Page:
A bipartisan group of senators met with President Volodymyr Zelensky in Ukraine and offered their support as the threat of an attack from Russia looms.
Russia gathered thousands of troops on the nation’s border and has pressed Western forces for assurances that Ukraine will not be admitted to the NATO alliance.
Led by President Vladimir Putin, the country has denied it intends to invade the nation.
“The United States has been Ukraine’s most powerful backer in its standoff with Moscow after Russia’s annexation of Crimea in 2014 and the outbreak of the war in eastern Ukraine,” notes Reuters.
The American delegation included Democrats Senator Richard Blumenthal of Connecticut, Senator Amy Klobuchar of Minnesota, and Senator Jeanne Shaheen of New Hampshire as well as Republicans Senator Kevin Cramer of North Dakota and Senator Roger Wicker of Mississippi.
“I think Vladimir Putin has made the biggest mistake of his career in underestimating how courageously the people of Ukraine will fight him if he invades,” Senator Richard Blumenthal said at a press briefing in Kyiv after meeting with the Ukrainian president. Blumenthal is a member of the Armed Services Committee.
He added, “We will impose crippling economic sanctions, but more important we will give the people of Ukraine the arms, lethal arms they need to defend their lives and livelihoods.”
Senator Cramer, who is also a member of the Armed Service Committee, noted that additional action from the Biden administration could be in development. He said that President Joe Biden was “right to not wait for congressional authorization” while he beings to “build a set of multilateral sanctions.”
“My belief is that we will be able to come together in Congress around the sanctions authority to make sure that President Biden has everything he needs and is coordinated with our allies to bring the crushing set of sanctions before any invasion plans,” Cramer said.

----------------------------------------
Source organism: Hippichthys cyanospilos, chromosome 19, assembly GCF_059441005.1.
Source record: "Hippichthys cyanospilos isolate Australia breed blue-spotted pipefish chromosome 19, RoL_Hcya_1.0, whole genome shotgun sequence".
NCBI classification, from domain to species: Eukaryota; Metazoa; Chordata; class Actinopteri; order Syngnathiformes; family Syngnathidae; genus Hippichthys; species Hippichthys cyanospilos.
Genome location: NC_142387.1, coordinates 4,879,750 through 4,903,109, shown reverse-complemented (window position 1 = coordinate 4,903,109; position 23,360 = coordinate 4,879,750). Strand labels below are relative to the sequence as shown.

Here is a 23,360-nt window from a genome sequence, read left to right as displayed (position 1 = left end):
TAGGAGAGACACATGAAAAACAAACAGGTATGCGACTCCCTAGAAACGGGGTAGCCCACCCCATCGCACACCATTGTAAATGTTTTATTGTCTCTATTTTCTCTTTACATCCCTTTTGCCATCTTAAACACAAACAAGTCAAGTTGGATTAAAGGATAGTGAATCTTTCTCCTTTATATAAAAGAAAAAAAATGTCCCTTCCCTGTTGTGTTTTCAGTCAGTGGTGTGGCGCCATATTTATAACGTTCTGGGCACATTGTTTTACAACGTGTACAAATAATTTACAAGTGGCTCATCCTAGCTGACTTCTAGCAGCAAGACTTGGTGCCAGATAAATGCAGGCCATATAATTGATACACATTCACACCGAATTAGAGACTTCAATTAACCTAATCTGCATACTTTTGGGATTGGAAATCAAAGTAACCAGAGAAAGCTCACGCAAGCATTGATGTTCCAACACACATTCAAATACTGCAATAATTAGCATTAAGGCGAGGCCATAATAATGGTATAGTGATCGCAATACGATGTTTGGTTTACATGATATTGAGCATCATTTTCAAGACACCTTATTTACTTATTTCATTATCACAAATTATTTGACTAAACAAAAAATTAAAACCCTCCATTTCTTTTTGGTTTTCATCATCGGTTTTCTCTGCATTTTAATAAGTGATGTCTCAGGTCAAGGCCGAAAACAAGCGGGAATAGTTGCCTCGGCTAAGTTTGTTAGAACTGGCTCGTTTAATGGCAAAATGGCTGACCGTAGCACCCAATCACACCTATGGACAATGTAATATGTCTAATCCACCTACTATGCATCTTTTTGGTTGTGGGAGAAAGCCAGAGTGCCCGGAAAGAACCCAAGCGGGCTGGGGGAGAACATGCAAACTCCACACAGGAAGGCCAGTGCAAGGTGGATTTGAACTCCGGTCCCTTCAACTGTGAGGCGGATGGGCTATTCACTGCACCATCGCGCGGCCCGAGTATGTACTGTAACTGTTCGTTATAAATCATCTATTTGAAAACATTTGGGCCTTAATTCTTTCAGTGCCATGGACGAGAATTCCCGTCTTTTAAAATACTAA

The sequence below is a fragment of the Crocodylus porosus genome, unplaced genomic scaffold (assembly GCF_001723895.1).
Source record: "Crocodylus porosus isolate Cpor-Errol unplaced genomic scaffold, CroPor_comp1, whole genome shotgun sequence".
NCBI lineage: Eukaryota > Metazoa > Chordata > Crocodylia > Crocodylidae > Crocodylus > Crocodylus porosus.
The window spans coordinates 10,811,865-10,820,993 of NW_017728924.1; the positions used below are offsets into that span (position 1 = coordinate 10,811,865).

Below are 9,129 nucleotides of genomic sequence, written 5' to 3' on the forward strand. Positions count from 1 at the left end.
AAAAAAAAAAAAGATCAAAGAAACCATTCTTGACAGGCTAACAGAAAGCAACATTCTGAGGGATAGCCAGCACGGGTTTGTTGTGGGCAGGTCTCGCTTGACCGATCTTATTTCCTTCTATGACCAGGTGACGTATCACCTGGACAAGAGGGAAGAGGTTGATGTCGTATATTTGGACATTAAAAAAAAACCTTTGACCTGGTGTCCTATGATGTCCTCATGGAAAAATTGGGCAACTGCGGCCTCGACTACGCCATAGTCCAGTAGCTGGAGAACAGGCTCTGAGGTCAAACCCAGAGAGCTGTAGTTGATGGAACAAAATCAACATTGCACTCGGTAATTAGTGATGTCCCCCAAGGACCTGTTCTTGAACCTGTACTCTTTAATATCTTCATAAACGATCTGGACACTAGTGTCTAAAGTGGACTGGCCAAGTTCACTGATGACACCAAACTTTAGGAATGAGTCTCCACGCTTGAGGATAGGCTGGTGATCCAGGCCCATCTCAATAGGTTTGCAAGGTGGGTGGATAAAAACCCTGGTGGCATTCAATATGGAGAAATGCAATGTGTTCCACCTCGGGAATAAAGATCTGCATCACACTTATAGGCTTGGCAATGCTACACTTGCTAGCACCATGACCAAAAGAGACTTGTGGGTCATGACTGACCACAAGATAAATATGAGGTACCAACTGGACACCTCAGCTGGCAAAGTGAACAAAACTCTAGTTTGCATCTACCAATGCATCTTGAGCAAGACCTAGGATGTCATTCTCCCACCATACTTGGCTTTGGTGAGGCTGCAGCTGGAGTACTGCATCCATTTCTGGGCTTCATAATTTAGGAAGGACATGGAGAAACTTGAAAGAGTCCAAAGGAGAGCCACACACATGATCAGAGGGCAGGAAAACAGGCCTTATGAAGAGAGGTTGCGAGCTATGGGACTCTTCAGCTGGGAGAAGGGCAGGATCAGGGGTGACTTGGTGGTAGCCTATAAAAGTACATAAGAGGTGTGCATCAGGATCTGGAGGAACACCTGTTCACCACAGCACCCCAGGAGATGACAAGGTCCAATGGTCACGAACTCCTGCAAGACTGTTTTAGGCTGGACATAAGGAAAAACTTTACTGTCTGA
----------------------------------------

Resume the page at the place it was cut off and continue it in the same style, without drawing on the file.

Another member of the Armed Services Committee, Senator Wicker said, “There is no question the aggression has already begun.”
He suggested that “actual individuals who are violating international law” could be sanctioned under the Magnitsky Act.
The 2009 Act gives the President the authority “to impose economic sanctions and deny entry into the United States to any foreign person identified as engaging in human rights abuse or corruption,” according to the Congressional Research Service.
It is named for Sergei Magnitsky, a Russian tax lawyer and auditor who uncovered widespread tax fraud and corruption in his country. He was arrested in November of 2008 for alleged tax evasion. He died a year later while still in federal custody after being denied medical care, family visits, and legal due process.
In a warning to the Russian president, Senator Amy Klobuchar said “So our message is: there will be consequences if he chooses to violate the sanctity of this democracy.”